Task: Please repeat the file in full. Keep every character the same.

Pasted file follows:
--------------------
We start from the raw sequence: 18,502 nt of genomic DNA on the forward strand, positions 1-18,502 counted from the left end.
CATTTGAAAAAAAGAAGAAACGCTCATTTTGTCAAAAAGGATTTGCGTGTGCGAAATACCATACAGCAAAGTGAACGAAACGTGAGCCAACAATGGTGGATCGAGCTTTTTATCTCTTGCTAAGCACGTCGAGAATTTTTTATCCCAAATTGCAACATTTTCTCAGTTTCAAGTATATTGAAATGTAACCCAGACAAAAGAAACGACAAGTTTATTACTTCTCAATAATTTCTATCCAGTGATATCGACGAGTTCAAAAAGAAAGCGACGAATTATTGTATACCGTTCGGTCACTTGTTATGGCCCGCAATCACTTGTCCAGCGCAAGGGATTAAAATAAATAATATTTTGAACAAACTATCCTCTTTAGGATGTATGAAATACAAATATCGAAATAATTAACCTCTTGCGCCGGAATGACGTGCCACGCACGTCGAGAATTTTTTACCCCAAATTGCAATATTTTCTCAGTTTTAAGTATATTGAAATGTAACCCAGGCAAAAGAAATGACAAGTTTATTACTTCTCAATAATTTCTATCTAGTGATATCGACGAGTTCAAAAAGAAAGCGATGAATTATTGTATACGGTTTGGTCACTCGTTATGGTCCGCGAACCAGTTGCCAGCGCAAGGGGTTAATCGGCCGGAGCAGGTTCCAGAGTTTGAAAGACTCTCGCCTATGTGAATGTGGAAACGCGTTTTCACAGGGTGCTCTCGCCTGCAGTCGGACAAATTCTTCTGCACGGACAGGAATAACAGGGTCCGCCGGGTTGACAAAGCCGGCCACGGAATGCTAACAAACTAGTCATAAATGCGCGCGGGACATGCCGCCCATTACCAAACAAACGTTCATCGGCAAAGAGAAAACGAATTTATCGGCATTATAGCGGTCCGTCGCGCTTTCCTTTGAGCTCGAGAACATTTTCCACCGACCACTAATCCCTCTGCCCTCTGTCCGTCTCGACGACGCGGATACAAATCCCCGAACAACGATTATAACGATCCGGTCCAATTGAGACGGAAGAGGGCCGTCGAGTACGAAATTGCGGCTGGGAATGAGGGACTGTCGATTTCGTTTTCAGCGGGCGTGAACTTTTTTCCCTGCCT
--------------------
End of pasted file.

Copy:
We start from the raw sequence: 18,502 nt of genomic DNA on the forward strand, positions 1-18,502 counted from the left end.
CATTTGAAAAAAAGAAGAAACGCTCATTTTGTCAAAAAGGATTTGCGTGTGCGAAATACCATACAGCAAAGTGAACGAAACGTGAGCCAACAATGGTGGATCGAGCTTTTTATCTCTTGCTAAGCACGTCGAGAATTTTTTATCCCAAATTGCAACATTTTCTCAGTTTCAAGTATATTGAAATGTAACCCAGACAAAAGAAACGACAAGTTTATTACTTCTCAATAATTTCTATCCAGTGATATCGACGAGTTCAAAAAGAAAGCGACGAATTATTGTATACCGTTCGGTCACTTGTTATGGCCCGCAATCACTTGTCCAGCGCAAGGGATTAAAATAAATAATATTTTGAACAAACTATCCTCTTTAGGATGTATGAAATACAAATATCGAAATAATTAACCTCTTGCGCCGGAATGACGTGCCACGCACGTCGAGAATTTTTTACCCCAAATTGCAATATTTTCTCAGTTTTAAGTATATTGAAATGTAACCCAGGCAAAAGAAATGACAAGTTTATTACTTCTCAATAATTTCTATCTAGTGATATCGACGAGTTCAAAAAGAAAGCGATGAATTATTGTATACGGTTTGGTCACTCGTTATGGTCCGCGAACCAGTTGCCAGCGCAAGGGGTTAATCGGCCGGAGCAGGTTCCAGAGTTTGAAAGACTCTCGCCTATGTGAATGTGGAAACGCGTTTTCACAGGGTGCTCTCGCCTGCAGTCGGACAAATTCTTCTGCACGGACAGGAATAACAGGGTCCGCCGGGTTGACAAAGCCGGCCACGGAATGCTAACAAACTAGTCATAAATGCGCGCGGGACATGCCGCCCATTACCAAACAAACGTTCATCGGCAAAGAGAAAACGAATTTATCGGCATTATAGCGGTCCGTCGCGCTTTCCTTTGAGCTCGAGAACATTTTCCACCGACCACTAATCCCTCTGCCCTCTGTCCGTCTCGACGACGCGGATACAAATCCCCGAACAACGATTATAACGATCCGGTCCAATTGAGACGGAAGAGGGCCGTCGAGTACGAAATTGCGGCTGGGAATGAGGGACTGTCGATTTCGTTTTCAGCGGGCGTGAACTTTTTTCCCTGCCT